This gun could put Taurus on a new playing field if the company follows through and hits its improved reliability and customer service goals. I guess we’ll see if this is the case – it bears watching. If Taurus actually makes the improvements in customer service, reliabilty and website parts availability that its CEO claims are going to happen. It could be a game-changer for them. At any rate, the G3c is a heck of a bargain.


So, to sum up, I like this new gun. I must, because I ended up selling my G2c in order to buy it. Is it the best budget 9mm? Maybe… what I will definitely say is that if you are in the market for a compact 9mm and you are on a limited budget, check this one out. It should be “real-world” priced with the SCCYs, the Kel-Tecs, and other lesser-expensive guns but the build quality says it should go for more.

I’ve owned guns by those other two manufacturers (plus more “bargain guns”), but I think this gun is a heck of a buy. It remains to be seen if Taurus actually cleans up its act, but I’m hoping it will – this might turn things around for them.

As always, feel free to leave a comment below and if you like the targets I shot above, you can download them for yourself here. Now, it’s time to go to the range and do some shooting, but be safe! Thanks for stopping by.

Check out our other great content for Taurus G3c

  1. Another good review and well written. Mike, do you or does anyone know if the 12 rd mags are interchangeable between the G2c and G3 ?

    1. Vulcan, the mags are supposed to work with either gun, although I haven’t tried them. Should be good. Thanks for writing!

  2. Good review Mike, I’m one of those guys, Glock is as low as I go (love my 30 SF because it hides better than my H&K) but this has piqued my interest. Always thot of Taurus as a low budget clone factory. Hope this is a changing point for them in weapons.

    PS: loved the comparison guide if you don’t have it get it! Also PSS used to love to read your stuff back when magazines came in the mail. Keep writing.

  3. Thanks for the review Mike…my son recently (~`9 months ago) bought a couple of G2c’s for him and his wife. I sent your take on this to him just to tickle him a little. I’ve carried several different weapons over the years, started shooting at 6 y/o and I’m 72 now. I prefer heavier weapons than the average carry nowadays. I currently like to carry an old Star M45, but have carried everything from a AMT Longslide in .45 to a S&W 915 that was and still is a great gun after 1000’s of rounds. Keep up the reviews Mike and I’ll be reading. Sincerely–Steve

    1. Steve, wow, you like the heavy artillery! Nothing in the world wrong with that. I’ve carried big pistols a time or two myself. Thanks for writing!

  4. Mike

    For me personally….I got the G2c for well under $200.00 and a $25.00 Rebate and IT WORKS so far ZERO malfunctions after several hundred rounds of assorted ammo. I upgraded the springs and Guide Rod an it looks like the one in the in G3c should be replaced as well and the price o replace the polymer ones with REAL METAL cannot be beat from LakeLinell.com among other accessories.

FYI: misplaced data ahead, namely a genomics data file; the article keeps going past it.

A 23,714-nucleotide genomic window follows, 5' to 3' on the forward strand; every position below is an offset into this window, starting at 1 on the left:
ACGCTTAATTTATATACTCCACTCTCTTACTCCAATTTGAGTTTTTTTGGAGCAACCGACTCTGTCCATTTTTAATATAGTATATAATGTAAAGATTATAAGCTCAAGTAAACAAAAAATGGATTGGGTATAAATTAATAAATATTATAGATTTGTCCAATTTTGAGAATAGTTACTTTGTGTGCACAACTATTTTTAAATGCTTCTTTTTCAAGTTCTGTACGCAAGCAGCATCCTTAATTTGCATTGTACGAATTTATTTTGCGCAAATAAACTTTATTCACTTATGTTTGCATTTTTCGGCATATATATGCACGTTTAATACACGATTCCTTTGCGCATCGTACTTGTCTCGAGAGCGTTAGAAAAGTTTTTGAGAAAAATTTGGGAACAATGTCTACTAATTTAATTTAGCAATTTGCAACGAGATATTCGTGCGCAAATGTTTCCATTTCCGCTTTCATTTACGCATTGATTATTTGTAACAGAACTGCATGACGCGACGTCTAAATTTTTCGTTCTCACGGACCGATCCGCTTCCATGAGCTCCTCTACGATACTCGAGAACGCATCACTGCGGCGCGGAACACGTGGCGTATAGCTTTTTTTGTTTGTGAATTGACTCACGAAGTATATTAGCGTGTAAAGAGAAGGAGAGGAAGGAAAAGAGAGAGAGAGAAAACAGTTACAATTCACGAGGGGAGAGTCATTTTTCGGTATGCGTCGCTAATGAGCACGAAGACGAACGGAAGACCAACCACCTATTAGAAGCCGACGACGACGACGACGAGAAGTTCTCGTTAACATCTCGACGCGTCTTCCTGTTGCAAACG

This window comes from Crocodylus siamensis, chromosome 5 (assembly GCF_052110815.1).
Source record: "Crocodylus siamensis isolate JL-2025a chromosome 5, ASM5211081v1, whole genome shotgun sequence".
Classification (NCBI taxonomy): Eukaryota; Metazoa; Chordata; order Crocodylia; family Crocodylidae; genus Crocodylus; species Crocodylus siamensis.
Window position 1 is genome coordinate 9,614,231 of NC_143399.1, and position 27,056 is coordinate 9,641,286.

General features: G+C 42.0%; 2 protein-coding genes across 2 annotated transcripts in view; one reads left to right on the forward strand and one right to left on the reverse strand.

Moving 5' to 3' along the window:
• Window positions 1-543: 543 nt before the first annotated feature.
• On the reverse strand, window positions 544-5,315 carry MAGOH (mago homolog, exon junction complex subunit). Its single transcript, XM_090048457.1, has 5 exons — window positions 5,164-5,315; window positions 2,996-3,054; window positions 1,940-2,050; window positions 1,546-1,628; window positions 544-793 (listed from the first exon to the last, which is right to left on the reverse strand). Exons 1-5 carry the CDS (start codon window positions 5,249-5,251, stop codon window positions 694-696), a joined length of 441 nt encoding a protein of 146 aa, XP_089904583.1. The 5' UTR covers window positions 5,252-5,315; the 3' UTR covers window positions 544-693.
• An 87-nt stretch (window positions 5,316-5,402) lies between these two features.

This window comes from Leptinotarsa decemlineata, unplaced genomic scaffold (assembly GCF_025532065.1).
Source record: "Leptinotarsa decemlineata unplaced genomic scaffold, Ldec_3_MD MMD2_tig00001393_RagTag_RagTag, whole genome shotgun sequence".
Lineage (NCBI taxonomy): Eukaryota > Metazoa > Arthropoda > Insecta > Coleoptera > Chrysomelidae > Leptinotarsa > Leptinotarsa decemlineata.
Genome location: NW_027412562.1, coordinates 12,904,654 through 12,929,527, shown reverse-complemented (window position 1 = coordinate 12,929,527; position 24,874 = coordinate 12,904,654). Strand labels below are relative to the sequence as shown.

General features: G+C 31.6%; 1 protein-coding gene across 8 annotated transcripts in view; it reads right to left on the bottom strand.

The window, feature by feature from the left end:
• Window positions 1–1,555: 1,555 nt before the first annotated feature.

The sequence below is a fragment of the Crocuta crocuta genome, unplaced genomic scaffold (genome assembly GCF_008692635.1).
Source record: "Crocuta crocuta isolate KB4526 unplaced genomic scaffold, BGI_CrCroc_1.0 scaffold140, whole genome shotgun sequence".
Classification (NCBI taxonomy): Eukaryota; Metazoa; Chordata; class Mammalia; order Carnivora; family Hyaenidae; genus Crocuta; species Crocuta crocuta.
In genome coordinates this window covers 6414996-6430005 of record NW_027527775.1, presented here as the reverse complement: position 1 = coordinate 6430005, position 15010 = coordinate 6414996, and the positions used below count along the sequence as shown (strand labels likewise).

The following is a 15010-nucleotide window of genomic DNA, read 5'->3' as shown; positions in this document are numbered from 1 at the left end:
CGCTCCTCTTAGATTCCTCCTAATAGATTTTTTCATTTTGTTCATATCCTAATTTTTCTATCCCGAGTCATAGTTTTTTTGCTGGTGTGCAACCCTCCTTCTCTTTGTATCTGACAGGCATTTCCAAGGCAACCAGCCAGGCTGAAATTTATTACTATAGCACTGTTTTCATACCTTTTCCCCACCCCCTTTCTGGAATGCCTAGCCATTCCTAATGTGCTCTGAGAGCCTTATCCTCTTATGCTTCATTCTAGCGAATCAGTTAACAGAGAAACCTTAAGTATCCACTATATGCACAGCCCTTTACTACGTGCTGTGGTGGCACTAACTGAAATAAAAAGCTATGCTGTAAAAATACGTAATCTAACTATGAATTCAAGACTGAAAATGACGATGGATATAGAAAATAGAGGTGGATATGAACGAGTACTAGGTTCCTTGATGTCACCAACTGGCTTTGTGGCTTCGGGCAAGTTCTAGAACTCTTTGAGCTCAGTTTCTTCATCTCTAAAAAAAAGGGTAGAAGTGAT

Granted the plastic adjustable rear sights on the G2c can easily be replaced and acquired with various ones from the same company and even Holographic and Tritium Night sights. are available. There is also a trigger kit and the prices are reasonable.

    If people missed out on the G2c at that low GREAT PRICE then G3c might well be worth the price. It is a PLUS that the G3c comes with 3 magazines instead of 2.

    But trading the G2c for the G3c I don’t see happening….IF I had not got the deal on the G2c, then I would most likely seriously give the G3c.

    If it ain’t broke don’t fix it.

    1. Bingo, good points. The G3c isn’t for everyone – I just like keeping up with new guns if I can. The G2c is a great carry gun. Thanks for writing!

      1. Mike,
        Thanks! When it comes to The Latest Greatest “Gee-Whiz”Gizmos and Gadgets.I apply this to pretty much everything from firearms to electronics.
        I tend to wait and see how they work out and get a bit or Real World breaking in.and finding out all of their quirks/bugs/whatever issues they may have.

        They can be and function from Fine to Great to having Minor or SERIOUS issues. The original M-16 as purchased by the Father of SAC (Strategic Air Command) for the USAF along with the other M-16s issued to the rest of he US Military….The powder and non chrome chamber and bores and troops being told the weapon NEVER needed cleaning. etc.

        Anyway I bought the G2c cause the price and that could not be beat and it had a lot of good reviews. I did not think I would actually like it and I planned using it for trading off and up.

        I was most pleased and surprised and excited and most happy with how it fit my hand like a good glove and WORKED an is accurate! I still have my 1911 Government Model and other firearms including a revolver or two). (talk about old tech….LOL). Everyone of them is/are proven and I do not have any concerns of any of them failing other than perhaps feeding them some Bad Ammo. Granted MISTER MURPHY is always out there lurking and waiting to visit…..

        I had been looking for a nice compact 9mm to “upgrade” over the .380 ACP/9mm Short/9mm Kurtz. I could not justify the cost….until saw the price on the G2c.

        I have not looked back since…..I do like new things don’t get me wrong…..I want to make sure they are “Bug Free” Especially If my life depends or is going to depend on it before I spend my $$$!

        Keep writing and I will keep reading!
        All the Best and God Speed